Micro-turbines. UK-based Bladon Jets achieved a recent breakthrough in producing the multi-stage axial flow compressors—the technology used on all large gas turbines—on a miniaturized scale and to very high tolerances. This increased the compression and efficiency of micro gas-turbines to the point at which they can be viewed as a realistic power source. Each of the micro gas-turbines weighs just 35 kg and produces 70 kW of power at a constant 80,000 rpm.
Because the exhaust gases form part of the active aerodynamic package, Jaguar has utilized a specialized zirconia-molybdenum coating. This advanced heat-resistant coating is regularly used in Formula One cars and is applied in a plasma spray to the carbon-fiber diffuser to protect it from the exhaust gases.
Turbines offer a number of advantages over a reciprocating piston engine when powering range-extending generators, Jaguar says. With fewer moving parts and air bearings, turbines do not need oil lubrication or water-cooling systems, all of which offers considerable weight-saving benefits. They can also be run on a range of fuels including diesel, biofuels, compressed natural gas and liquid petroleum gas.
Turbines reach their optimum operating speed and temperature in seconds and so can be used in short bursts to top up the batteries without compromising fuel consumption or life-cycle. Coupled to two switched reluctance generators supplied by SR Drives, the turbines operate either in sequence or together, depending on energy needs, to charge the batteries—or provide power directly to the electric motors—as dictated by the propulsion system supervisory system.
Active aerodynamics. Jaguar is already aiming to reduce the drag coefficient of its future models in order to increase fuel efficiency. The C-X75 presented the additional challenge of managing the high volume of air required by the turbines. To achieve this active aerodynamics have been utilized for the first time on a Jaguar.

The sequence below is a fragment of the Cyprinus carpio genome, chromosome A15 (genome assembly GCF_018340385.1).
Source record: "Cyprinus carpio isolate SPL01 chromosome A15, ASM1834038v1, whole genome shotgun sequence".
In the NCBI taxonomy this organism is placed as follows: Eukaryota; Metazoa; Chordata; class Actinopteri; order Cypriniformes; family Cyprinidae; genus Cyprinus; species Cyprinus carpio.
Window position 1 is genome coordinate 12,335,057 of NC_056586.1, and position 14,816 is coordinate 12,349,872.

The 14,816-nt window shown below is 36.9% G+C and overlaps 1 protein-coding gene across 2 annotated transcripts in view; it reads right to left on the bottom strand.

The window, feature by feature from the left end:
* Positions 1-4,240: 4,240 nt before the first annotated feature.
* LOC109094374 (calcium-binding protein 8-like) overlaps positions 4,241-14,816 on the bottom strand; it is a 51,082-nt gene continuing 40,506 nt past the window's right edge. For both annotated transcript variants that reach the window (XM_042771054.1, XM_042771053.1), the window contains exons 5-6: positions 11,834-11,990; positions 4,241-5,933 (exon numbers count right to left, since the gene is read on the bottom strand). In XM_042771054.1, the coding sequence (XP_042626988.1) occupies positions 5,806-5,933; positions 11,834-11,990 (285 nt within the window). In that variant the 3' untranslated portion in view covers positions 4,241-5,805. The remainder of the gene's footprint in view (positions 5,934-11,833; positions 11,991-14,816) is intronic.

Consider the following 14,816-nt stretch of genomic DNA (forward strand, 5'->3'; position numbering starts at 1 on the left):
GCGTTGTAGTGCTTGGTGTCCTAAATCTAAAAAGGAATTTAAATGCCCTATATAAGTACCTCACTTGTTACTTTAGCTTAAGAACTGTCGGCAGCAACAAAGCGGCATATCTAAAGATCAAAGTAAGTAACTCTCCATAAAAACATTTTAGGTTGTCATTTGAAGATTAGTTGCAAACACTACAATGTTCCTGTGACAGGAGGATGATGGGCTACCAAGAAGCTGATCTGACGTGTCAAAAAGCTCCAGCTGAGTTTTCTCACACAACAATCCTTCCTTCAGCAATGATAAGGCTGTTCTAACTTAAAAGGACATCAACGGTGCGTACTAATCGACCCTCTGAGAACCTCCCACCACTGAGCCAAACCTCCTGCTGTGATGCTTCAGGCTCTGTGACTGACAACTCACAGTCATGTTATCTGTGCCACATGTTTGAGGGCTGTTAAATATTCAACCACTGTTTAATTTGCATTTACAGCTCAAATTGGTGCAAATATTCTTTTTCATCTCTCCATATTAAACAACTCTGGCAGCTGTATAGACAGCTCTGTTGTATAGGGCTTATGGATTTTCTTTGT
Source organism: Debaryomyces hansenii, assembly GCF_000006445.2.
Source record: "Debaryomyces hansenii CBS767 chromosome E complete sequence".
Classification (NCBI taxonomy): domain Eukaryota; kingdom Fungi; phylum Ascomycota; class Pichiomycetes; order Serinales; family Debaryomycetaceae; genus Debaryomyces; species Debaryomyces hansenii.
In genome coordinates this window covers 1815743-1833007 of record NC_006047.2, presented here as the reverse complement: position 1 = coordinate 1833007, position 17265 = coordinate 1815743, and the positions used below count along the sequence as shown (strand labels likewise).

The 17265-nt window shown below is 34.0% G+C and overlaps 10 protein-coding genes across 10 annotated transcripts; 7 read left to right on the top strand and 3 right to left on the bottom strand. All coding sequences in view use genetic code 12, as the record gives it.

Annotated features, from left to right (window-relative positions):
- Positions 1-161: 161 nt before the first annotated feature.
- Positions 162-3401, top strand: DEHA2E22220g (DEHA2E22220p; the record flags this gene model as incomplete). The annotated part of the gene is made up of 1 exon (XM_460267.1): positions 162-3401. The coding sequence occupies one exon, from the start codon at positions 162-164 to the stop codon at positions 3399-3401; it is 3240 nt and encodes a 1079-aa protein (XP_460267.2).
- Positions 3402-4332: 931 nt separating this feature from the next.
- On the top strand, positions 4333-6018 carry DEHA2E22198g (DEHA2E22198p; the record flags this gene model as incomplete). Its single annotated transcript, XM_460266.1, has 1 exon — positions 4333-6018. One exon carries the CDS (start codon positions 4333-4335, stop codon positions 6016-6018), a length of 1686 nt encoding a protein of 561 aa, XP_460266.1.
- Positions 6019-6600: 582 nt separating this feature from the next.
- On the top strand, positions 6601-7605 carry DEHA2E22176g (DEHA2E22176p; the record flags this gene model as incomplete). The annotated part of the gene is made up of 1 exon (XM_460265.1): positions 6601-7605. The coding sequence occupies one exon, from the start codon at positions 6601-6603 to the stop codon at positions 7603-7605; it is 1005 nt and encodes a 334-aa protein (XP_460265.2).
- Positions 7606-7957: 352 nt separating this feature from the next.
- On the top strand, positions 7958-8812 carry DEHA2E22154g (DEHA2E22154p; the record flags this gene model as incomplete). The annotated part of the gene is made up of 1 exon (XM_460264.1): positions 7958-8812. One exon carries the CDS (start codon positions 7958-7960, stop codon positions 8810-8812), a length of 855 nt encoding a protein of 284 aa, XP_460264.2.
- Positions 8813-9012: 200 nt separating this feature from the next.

By opening the front grille and brake cooling vents only when necessary, Jaguar has increased the design’s aerodynamic efficiency. At the rear corners of the car vertical control surfaces automatically engage at higher speeds to direct airflow aft of the rear wheels for increased stability and efficiency.
The carbon-fibre rear diffuser, a crucial element in guiding airflow under the car and creating downforce includes an active airfoil, which is lowered automatically as speed increases. Vanes in the exhaust ports then alter the directional flow of the gases to further increase the effectiveness of the Venturi tunnel.
The C-X75 has a drag coefficient of 0.32 Cd and active downforce created through the use of an underbody Venturi. The underbody Venturi and directional exhaust gas control kept the car as sleek, compact and low as possible while still generating large amounts of grip and downforce. Indeed, the movement of air itself was one of the principal drivers behind many of the design cues that were incorporated into the bodywork.
We wanted to emphasize how the air makes its way not just over the car but is also channelled into the rear airbox. When operating at 80,000 rpm, each gas-turbine requires 35,000 liters of air a minute which means we needed a series of carefully honed intakes.—Principal designer Matt Beaven
Advanced lightweight aluminium construction techniques provide weight-saving and economy benefits. Additionally, up to 50% of the metal content is recycled.